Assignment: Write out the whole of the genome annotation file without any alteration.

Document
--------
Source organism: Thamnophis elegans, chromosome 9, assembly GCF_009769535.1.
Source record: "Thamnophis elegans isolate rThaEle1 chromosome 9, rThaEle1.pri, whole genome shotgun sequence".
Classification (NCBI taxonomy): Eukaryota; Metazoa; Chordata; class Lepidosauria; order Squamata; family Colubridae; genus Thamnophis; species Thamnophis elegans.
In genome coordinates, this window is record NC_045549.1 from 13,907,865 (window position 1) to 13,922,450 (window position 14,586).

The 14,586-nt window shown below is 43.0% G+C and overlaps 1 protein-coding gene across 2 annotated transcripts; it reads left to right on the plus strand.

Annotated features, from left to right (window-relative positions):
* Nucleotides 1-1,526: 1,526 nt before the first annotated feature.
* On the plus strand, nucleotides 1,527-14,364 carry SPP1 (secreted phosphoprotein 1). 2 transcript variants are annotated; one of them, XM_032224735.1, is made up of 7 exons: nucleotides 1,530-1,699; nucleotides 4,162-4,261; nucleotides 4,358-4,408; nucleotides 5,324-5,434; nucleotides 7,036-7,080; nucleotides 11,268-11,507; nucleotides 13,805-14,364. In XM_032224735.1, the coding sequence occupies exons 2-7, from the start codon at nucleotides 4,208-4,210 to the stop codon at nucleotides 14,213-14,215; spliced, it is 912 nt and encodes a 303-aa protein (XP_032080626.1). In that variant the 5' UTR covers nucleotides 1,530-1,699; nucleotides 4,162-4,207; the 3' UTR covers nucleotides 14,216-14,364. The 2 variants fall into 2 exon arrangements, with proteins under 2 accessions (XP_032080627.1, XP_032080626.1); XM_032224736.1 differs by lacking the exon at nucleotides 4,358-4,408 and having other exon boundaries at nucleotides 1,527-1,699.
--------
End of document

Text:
Source organism: Thamnophis elegans, chromosome 9, assembly GCF_009769535.1.
Source record: "Thamnophis elegans isolate rThaEle1 chromosome 9, rThaEle1.pri, whole genome shotgun sequence".
Classification (NCBI taxonomy): Eukaryota; Metazoa; Chordata; class Lepidosauria; order Squamata; family Colubridae; genus Thamnophis; species Thamnophis elegans.
In genome coordinates, this window is record NC_045549.1 from 13,907,865 (window position 1) to 13,922,450 (window position 14,586).

The 14,586-nt window shown below is 43.0% G+C and overlaps 1 protein-coding gene across 2 annotated transcripts; it reads left to right on the plus strand.

Annotated features, from left to right (window-relative positions):
* Nucleotides 1-1,526: 1,526 nt before the first annotated feature.
* On the plus strand, nucleotides 1,527-14,364 carry SPP1 (secreted phosphoprotein 1). 2 transcript variants are annotated; one of them, XM_032224735.1, is made up of 7 exons: nucleotides 1,530-1,699; nucleotides 4,162-4,261; nucleotides 4,358-4,408; nucleotides 5,324-5,434; nucleotides 7,036-7,080; nucleotides 11,268-11,507; nucleotides 13,805-14,364. In XM_032224735.1, the coding sequence occupies exons 2-7, from the start codon at nucleotides 4,208-4,210 to the stop codon at nucleotides 14,213-14,215; spliced, it is 912 nt and encodes a 303-aa protein (XP_032080626.1). In that variant the 5' UTR covers nucleotides 1,530-1,699; nucleotides 4,162-4,207; the 3' UTR covers nucleotides 14,216-14,364. The 2 variants fall into 2 exon arrangements, with proteins under 2 accessions (XP_032080627.1, XP_032080626.1); XM_032224736.1 differs by lacking the exon at nucleotides 4,358-4,408 and having other exon boundaries at nucleotides 1,527-1,699.